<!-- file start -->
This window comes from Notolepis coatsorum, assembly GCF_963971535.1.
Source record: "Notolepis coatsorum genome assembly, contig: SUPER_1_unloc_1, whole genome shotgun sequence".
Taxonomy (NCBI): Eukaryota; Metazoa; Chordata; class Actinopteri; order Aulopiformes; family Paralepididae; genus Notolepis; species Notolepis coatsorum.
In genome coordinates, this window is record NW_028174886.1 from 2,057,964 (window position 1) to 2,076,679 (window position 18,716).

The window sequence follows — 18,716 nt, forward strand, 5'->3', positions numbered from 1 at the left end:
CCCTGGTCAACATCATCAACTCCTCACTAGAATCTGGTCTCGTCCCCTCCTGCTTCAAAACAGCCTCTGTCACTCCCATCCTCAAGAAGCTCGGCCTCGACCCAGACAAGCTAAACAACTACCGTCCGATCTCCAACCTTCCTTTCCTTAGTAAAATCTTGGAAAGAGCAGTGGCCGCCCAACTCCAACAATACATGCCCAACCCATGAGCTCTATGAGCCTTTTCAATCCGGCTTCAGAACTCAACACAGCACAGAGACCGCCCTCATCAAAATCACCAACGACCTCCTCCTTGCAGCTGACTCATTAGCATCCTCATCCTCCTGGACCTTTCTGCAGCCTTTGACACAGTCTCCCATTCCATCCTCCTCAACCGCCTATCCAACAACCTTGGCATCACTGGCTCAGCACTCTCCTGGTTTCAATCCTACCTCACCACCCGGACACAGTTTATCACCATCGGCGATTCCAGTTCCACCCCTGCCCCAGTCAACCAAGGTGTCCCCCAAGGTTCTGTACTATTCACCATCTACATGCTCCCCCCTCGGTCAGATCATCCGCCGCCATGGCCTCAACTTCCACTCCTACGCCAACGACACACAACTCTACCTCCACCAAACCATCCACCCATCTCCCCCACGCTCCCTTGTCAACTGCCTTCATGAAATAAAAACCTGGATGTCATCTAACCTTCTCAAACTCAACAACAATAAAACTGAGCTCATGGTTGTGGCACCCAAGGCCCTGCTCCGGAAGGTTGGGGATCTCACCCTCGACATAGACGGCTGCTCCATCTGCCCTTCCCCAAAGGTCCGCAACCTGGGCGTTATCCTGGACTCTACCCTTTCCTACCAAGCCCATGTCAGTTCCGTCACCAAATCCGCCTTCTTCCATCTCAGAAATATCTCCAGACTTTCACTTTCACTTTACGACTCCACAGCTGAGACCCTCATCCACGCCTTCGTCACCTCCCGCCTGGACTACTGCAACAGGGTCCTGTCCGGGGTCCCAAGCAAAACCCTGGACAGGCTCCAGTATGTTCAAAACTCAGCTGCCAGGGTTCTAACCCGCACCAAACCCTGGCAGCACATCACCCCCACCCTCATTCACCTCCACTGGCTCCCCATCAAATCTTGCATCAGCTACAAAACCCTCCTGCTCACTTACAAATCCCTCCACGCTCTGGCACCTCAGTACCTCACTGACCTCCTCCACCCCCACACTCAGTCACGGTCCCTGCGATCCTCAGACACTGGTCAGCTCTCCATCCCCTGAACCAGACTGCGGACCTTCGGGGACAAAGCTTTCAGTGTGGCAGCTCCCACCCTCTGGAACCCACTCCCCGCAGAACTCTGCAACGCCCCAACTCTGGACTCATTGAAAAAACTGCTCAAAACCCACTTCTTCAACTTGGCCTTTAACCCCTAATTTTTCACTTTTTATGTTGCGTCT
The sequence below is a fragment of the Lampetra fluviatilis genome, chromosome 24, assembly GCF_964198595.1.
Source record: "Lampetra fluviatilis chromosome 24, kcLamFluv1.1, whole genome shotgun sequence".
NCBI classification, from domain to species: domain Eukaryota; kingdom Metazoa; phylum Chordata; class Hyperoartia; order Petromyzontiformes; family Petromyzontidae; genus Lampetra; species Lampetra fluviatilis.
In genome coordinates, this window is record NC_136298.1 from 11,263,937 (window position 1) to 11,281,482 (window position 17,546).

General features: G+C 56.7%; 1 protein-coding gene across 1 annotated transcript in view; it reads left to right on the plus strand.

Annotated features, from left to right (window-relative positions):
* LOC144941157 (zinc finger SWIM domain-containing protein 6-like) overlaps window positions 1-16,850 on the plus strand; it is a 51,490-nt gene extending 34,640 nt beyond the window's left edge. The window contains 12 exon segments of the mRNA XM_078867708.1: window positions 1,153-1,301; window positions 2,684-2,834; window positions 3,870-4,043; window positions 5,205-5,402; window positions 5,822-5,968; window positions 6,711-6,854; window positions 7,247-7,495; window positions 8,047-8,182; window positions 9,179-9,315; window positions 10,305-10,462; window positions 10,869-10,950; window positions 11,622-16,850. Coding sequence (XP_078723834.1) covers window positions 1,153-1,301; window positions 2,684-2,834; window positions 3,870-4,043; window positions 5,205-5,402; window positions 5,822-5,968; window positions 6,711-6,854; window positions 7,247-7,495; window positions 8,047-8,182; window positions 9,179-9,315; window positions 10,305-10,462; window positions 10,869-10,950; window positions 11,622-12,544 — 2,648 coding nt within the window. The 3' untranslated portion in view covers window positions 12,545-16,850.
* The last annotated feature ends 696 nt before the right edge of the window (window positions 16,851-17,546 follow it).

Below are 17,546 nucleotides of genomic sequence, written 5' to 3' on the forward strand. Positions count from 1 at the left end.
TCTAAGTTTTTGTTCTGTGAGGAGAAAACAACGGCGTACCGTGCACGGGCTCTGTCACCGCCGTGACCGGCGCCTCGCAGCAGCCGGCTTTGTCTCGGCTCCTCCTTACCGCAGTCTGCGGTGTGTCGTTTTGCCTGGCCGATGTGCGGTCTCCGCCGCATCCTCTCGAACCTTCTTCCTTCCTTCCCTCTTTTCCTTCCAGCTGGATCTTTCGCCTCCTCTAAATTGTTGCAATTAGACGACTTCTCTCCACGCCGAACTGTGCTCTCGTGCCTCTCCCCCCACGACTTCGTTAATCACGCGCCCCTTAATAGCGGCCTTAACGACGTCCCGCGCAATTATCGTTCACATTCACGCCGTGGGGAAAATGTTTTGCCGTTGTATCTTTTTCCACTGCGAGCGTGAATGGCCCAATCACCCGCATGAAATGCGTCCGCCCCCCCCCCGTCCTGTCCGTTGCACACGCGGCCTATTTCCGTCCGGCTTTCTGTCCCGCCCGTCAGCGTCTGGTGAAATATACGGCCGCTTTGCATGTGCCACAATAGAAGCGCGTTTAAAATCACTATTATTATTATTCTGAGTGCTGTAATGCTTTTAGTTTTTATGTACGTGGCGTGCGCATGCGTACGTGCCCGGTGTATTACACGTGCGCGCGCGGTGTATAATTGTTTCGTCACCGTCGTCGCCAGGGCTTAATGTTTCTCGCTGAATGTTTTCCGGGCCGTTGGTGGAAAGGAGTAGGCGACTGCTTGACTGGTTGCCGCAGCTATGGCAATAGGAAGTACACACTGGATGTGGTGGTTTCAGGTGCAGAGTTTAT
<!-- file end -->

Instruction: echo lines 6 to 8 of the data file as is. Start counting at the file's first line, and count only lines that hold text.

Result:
CCCTGGTCAACATCATCAACTCCTCACTAGAATCTGGTCTCGTCCCCTCCTGCTTCAAAACAGCCTCTGTCACTCCCATCCTCAAGAAGCTCGGCCTCGACCCAGACAAGCTAAACAACTACCGTCCGATCTCCAACCTTCCTTTCCTTAGTAAAATCTTGGAAAGAGCAGTGGCCGCCCAACTCCAACAATACATGCCCAACCCATGAGCTCTATGAGCCTTTTCAATCCGGCTTCAGAACTCAACACAGCACAGAGACCGCCCTCATCAAAATCACCAACGACCTCCTCCTTGCAGCTGACTCATTAGCATCCTCATCCTCCTGGACCTTTCTGCAGCCTTTGACACAGTCTCCCATTCCATCCTCCTCAACCGCCTATCCAACAACCTTGGCATCACTGGCTCAGCACTCTCCTGGTTTCAATCCTACCTCACCACCCGGACACAGTTTATCACCATCGGCGATTCCAGTTCCACCCCTGCCCCAGTCAACCAAGGTGTCCCCCAAGGTTCTGTACTATTCACCATCTACATGCTCCCCCCTCGGTCAGATCATCCGCCGCCATGGCCTCAACTTCCACTCCTACGCCAACGACACACAACTCTACCTCCACCAAACCATCCACCCATCTCCCCCACGCTCCCTTGTCAACTGCCTTCATGAAATAAAAACCTGGATGTCATCTAACCTTCTCAAACTCAACAACAATAAAACTGAGCTCATGGTTGTGGCACCCAAGGCCCTGCTCCGGAAGGTTGGGGATCTCACCCTCGACATAGACGGCTGCTCCATCTGCCCTTCCCCAAAGGTCCGCAACCTGGGCGTTATCCTGGACTCTACCCTTTCCTACCAAGCCCATGTCAGTTCCGTCACCAAATCCGCCTTCTTCCATCTCAGAAATATCTCCAGACTTTCACTTTCACTTTACGACTCCACAGCTGAGACCCTCATCCACGCCTTCGTCACCTCCCGCCTGGACTACTGCAACAGGGTCCTGTCCGGGGTCCCAAGCAAAACCCTGGACAGGCTCCAGTATGTTCAAAACTCAGCTGCCAGGGTTCTAACCCGCACCAAACCCTGGCAGCACATCACCCCCACCCTCATTCACCTCCACTGGCTCCCCATCAAATCTTGCATCAGCTACAAAACCCTCCTGCTCACTTACAAATCCCTCCACGCTCTGGCACCTCAGTACCTCACTGACCTCCTCCACCCCCACACTCAGTCACGGTCCCTGCGATCCTCAGACACTGGTCAGCTCTCCATCCCCTGAACCAGACTGCGGACCTTCGGGGACAAAGCTTTCAGTGTGGCAGCTCCCACCCTCTGGAACCCACTCCCCGCAGAACTCTGCAACGCCCCAACTCTGGACTCATTGAAAAAACTGCTCAAAACCCACTTCTTCAACTTGGCCTTTAACCCCTAATTTTTCACTTTTTATGTTGCGTCT
The sequence below is a fragment of the Lampetra fluviatilis genome, chromosome 24, assembly GCF_964198595.1.
Source record: "Lampetra fluviatilis chromosome 24, kcLamFluv1.1, whole genome shotgun sequence".